Much of her work has influenced policy formulation and analysis across the Caribbean. For example, her studies on the impact of incarceration of Jamaican women on themselves and their dependents; the Foster Care System in Jamaica, the evaluation of the Social Protection system in St. Lucia and Protecting the Medically Indigent and the Poor under National Health Insurance, have helped to paint a picture of the social problems related to poverty and have emphasized that  unless targeted measures are employed to address vulnerability, there is little evidence that the quality of life for the underprivileged will improve.

In recognition of her excellence in teaching, she was selected as the UWI/Guardian Life Premium Teaching Awardee in 2010.

Dr. Henry-Lee has also gained widespread acclamation for her public service as Chair of the annual regional Caribbean Child Research Conference. The conference has won the award for the project with the most developmental impact in the Faculty of Social Sciences and is the only forum which provides equal voice to children and adults, as children also present their research and compete for the outstanding Child Researcher award. The conference also informs the policy process and has submitted recommendations for improvement in the status of children to the Jamaican Government.

PROF. MARCIA ROYE is a highly respected academic who has a distinguished record of original work, having  sought to build research capacity at The UWI in the undersubscribed area of  molecular virology. She is internationally acclaimed for her work in geminivirus. Geminiviruses are the largest group of plant viruses and have caused substantial crop losses globally, including in the Caribbean.

Dr. Roye’s research group has characterized over twenty-four geminiviruses infecting crops such as red pea, broad bean, tomato, scotch bonnet pepper cabbage and numerous commonweeds in Jamaica. They have also developed control strategies that can be used in the management of geminiviral infections in the agriculture industry.

Additionally, numerous geminiviruses have been characterized for Belize, Barbados, Antigua and St Kitts & Nevis, making this the only research of its kind in some of these countries. International collabourators include: The University of Wisconsin-Madison, The International Labouratory for Tropical Agricultural Biotechnology, Danforth Plant Science Centre, St Louis, Missouri, The University of Arizona, John Innes Centre, UK, International Potato Centre, Lima, Peru and University of Toronto Mississauga.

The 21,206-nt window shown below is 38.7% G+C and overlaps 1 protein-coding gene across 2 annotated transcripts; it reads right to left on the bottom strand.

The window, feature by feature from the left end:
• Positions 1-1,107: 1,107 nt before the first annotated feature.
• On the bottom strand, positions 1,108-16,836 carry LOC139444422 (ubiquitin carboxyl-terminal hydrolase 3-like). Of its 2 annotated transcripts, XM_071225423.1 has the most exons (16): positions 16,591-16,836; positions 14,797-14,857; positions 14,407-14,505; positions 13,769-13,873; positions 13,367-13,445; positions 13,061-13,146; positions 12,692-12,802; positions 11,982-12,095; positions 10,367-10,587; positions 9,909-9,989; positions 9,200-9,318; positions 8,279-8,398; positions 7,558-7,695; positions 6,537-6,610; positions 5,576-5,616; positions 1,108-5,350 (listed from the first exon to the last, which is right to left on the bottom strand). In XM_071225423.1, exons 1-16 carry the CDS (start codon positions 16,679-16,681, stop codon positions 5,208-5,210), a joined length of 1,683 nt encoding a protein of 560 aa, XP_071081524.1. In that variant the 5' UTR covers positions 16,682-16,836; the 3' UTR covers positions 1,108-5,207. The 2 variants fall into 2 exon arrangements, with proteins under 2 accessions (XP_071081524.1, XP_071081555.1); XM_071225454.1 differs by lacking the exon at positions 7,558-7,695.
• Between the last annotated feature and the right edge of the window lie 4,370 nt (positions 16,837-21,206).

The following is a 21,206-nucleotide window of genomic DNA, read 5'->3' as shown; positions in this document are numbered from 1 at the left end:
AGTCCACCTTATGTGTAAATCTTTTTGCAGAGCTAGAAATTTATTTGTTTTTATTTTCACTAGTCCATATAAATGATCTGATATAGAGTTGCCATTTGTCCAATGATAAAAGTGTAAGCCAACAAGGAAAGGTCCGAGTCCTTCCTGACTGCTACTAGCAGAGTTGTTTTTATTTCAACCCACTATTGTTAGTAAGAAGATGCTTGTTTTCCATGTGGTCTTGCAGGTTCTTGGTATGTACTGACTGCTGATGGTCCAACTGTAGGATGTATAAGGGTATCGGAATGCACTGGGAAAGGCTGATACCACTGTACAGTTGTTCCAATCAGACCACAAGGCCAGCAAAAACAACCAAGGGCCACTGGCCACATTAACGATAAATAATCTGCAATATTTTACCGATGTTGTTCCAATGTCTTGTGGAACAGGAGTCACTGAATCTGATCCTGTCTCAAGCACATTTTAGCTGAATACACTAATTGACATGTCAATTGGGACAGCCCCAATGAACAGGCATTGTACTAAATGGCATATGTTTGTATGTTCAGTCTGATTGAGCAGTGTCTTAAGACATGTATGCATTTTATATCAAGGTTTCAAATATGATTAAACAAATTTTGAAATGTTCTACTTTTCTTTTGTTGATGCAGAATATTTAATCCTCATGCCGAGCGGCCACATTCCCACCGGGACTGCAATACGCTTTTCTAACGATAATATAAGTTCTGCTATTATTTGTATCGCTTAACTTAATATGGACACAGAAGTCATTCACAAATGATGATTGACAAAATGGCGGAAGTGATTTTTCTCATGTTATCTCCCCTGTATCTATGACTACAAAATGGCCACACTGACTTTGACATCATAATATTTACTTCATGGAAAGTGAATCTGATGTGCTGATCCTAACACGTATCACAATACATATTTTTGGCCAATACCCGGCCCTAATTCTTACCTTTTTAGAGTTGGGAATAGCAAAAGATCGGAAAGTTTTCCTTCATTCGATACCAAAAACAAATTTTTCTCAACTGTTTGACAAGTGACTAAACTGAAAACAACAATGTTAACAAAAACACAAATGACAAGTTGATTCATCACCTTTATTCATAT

Dr. Roye has also made a significant contribution in the field of health. The Caribbean region has an HIV prevalence of one per cent which is the second highest worldwide. About 61 per cent of Jamaican HIV patients are treated with antiretroviral drugs. The downside to using antiretroviral drugs is that the virus can develop antiretroviral drug resistance, which means that the HIV drug no longer kills the virus.

Dr. Roye has successfully partnered with the Ministry of Health, The UHWI andThe Institute of Human Virology, University of Maryland School of Medicine on a multidisciplinary research project to determine the extent of antiretroviral (HIV) drug resistance in Jamaican patients. The data is useful for managing and improving the treatment of HIV positive patients in Jamaica.

In recognition of these accomplishments, in March 2011, Dr. Roye received the prestigious L’Oreal-UNESCO Special Fellowship “In the footsteps of Marie Curie,” which was the first of its kind. She earlier received a UNESCO-L’Oreal Fellowship for Young Women in Science (2000), Fulbright Fellowship (2003), and the award of the Scientific Research Council/Shell Young Scientist/Technologist award (2000).

In her contribution to the University, Dr. Roye has undertaken several administrative assignments and responsibilities. She has served as Head of the Biotechnology Centre, and also as the Faculty of Science and Technology’s Associate Dean for Graduate Studies and Research. In that capacity, she has worked to transform graduate processes, improving student registration and orientation.

Under her leadership, six new Masters programmes have come on stream and a number of Faculty initiatives for the holistic development of the graduate students have been initiated, including workshops on thesis writing, plagiarism, stress management and project management.

Dr. Roye has enhanced the reputation of the UWI by serving on several national, regional and international boards/committees.